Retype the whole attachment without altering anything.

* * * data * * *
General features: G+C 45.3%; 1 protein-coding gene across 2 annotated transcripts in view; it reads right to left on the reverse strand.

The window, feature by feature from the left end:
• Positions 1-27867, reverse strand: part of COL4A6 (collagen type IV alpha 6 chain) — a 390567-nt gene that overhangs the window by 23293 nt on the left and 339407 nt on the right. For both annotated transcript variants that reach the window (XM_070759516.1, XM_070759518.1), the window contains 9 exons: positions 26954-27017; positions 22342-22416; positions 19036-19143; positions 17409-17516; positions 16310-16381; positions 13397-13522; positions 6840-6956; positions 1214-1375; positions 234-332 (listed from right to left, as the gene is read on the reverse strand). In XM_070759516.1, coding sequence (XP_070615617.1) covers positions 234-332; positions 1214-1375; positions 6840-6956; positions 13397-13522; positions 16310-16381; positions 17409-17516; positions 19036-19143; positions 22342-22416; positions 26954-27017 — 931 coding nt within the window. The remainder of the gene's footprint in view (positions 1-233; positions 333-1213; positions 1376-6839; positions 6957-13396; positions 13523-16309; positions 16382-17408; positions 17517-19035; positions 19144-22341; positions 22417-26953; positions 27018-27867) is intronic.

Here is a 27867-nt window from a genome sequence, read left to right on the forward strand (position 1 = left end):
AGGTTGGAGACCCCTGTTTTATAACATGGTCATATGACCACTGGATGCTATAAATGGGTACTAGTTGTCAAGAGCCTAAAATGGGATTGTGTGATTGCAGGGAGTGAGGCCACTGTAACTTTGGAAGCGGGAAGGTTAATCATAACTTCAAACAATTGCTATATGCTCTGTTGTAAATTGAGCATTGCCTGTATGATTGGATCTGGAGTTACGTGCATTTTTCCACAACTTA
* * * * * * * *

General features: G+C 45.3%; 1 protein-coding gene across 2 annotated transcripts in view; it reads right to left on the reverse strand.

The window, feature by feature from the left end:
• Positions 1-27867, reverse strand: part of COL4A6 (collagen type IV alpha 6 chain) — a 390567-nt gene that overhangs the window by 23293 nt on the left and 339407 nt on the right. For both annotated transcript variants that reach the window (XM_070759516.1, XM_070759518.1), the window contains 9 exons: positions 26954-27017; positions 22342-22416; positions 19036-19143; positions 17409-17516; positions 16310-16381; positions 13397-13522; positions 6840-6956; positions 1214-1375; positions 234-332 (listed from right to left, as the gene is read on the reverse strand). In XM_070759516.1, coding sequence (XP_070615617.1) covers positions 234-332; positions 1214-1375; positions 6840-6956; positions 13397-13522; positions 16310-16381; positions 17409-17516; positions 19036-19143; positions 22342-22416; positions 26954-27017 — 931 coding nt within the window. The remainder of the gene's footprint in view (positions 1-233; positions 333-1213; positions 1376-6839; positions 6957-13396; positions 13523-16309; positions 16382-17408; positions 17517-19035; positions 19144-22341; positions 22417-26953; positions 27018-27867) is intronic.

Here is a 27867-nt window from a genome sequence, read left to right on the forward strand (position 1 = left end):
AGGTTGGAGACCCCTGTTTTATAACATGGTCATATGACCACTGGATGCTATAAATGGGTACTAGTTGTCAAGAGCCTAAAATGGGATTGTGTGATTGCAGGGAGTGAGGCCACTGTAACTTTGGAAGCGGGAAGGTTAATCATAACTTCAAACAATTGCTATATGCTCTGTTGTAAATTGAGCATTGCCTGTATGATTGGATCTGGAGTTACGTGCATTTTTCCACAACTTA